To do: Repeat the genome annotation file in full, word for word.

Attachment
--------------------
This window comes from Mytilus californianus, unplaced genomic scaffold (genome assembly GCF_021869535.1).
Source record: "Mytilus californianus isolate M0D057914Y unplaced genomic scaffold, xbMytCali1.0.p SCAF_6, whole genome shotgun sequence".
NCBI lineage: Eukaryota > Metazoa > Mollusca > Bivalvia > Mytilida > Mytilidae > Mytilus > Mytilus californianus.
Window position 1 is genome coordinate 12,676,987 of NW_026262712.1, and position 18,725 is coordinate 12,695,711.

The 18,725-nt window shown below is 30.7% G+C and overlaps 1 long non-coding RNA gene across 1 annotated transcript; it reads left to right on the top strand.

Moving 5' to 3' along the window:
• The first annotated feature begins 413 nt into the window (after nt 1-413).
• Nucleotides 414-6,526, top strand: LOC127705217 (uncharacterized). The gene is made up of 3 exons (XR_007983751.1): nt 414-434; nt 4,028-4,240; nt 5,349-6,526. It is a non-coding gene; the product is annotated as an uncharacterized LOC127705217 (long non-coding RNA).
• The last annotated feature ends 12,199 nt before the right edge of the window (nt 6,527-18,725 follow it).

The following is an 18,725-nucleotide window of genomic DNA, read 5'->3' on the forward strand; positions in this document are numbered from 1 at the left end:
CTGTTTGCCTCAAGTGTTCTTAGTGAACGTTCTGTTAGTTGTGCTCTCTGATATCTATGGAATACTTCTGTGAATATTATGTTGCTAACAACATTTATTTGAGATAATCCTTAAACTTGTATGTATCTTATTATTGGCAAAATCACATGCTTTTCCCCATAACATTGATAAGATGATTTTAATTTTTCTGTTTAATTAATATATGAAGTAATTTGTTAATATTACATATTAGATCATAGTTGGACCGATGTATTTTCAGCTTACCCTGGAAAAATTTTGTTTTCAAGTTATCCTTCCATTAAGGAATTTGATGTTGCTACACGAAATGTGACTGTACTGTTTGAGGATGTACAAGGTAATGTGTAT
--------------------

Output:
This window comes from Mytilus californianus, unplaced genomic scaffold (genome assembly GCF_021869535.1).
Source record: "Mytilus californianus isolate M0D057914Y unplaced genomic scaffold, xbMytCali1.0.p SCAF_6, whole genome shotgun sequence".
NCBI lineage: Eukaryota > Metazoa > Mollusca > Bivalvia > Mytilida > Mytilidae > Mytilus > Mytilus californianus.
Window position 1 is genome coordinate 12,676,987 of NW_026262712.1, and position 18,725 is coordinate 12,695,711.

The 18,725-nt window shown below is 30.7% G+C and overlaps 1 long non-coding RNA gene across 1 annotated transcript; it reads left to right on the top strand.

Moving 5' to 3' along the window:
• The first annotated feature begins 413 nt into the window (after nt 1-413).
• Nucleotides 414-6,526, top strand: LOC127705217 (uncharacterized). The gene is made up of 3 exons (XR_007983751.1): nt 414-434; nt 4,028-4,240; nt 5,349-6,526. It is a non-coding gene; the product is annotated as an uncharacterized LOC127705217 (long non-coding RNA).
• The last annotated feature ends 12,199 nt before the right edge of the window (nt 6,527-18,725 follow it).

The following is an 18,725-nucleotide window of genomic DNA, read 5'->3' on the forward strand; positions in this document are numbered from 1 at the left end:
CTGTTTGCCTCAAGTGTTCTTAGTGAACGTTCTGTTAGTTGTGCTCTCTGATATCTATGGAATACTTCTGTGAATATTATGTTGCTAACAACATTTATTTGAGATAATCCTTAAACTTGTATGTATCTTATTATTGGCAAAATCACATGCTTTTCCCCATAACATTGATAAGATGATTTTAATTTTTCTGTTTAATTAATATATGAAGTAATTTGTTAATATTACATATTAGATCATAGTTGGACCGATGTATTTTCAGCTTACCCTGGAAAAATTTTGTTTTCAAGTTATCCTTCCATTAAGGAATTTGATGTTGCTACACGAAATGTGACTGTACTGTTTGAGGATGTACAAGGTAATGTGTAT